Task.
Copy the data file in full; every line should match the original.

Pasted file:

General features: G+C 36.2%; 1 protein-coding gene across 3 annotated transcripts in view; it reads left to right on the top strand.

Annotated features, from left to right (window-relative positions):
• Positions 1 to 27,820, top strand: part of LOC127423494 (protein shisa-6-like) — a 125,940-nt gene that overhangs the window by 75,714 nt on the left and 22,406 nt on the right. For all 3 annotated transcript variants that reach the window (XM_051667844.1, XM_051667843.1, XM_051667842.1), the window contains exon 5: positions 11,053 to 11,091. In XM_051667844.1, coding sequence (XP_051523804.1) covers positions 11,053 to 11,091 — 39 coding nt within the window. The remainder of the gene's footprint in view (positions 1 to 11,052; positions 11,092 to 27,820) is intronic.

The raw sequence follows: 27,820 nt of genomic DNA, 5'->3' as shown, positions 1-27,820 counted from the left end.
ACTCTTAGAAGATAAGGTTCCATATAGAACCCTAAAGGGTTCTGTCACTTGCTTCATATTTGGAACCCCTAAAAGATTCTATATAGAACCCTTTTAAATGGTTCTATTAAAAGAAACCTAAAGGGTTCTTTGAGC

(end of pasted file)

General features: G+C 36.2%; 1 protein-coding gene across 3 annotated transcripts in view; it reads left to right on the top strand.

Annotated features, from left to right (window-relative positions):
• Positions 1 to 27,820, top strand: part of LOC127423494 (protein shisa-6-like) — a 125,940-nt gene that overhangs the window by 75,714 nt on the left and 22,406 nt on the right. For all 3 annotated transcript variants that reach the window (XM_051667844.1, XM_051667843.1, XM_051667842.1), the window contains exon 5: positions 11,053 to 11,091. In XM_051667844.1, coding sequence (XP_051523804.1) covers positions 11,053 to 11,091 — 39 coding nt within the window. The remainder of the gene's footprint in view (positions 1 to 11,052; positions 11,092 to 27,820) is intronic.

The raw sequence follows: 27,820 nt of genomic DNA, 5'->3' as shown, positions 1-27,820 counted from the left end.
ACTCTTAGAAGATAAGGTTCCATATAGAACCCTAAAGGGTTCTGTCACTTGCTTCATATTTGGAACCCCTAAAAGATTCTATATAGAACCCTTTTAAATGGTTCTATTAAAAGAAACCTAAAGGGTTCTTTGAGC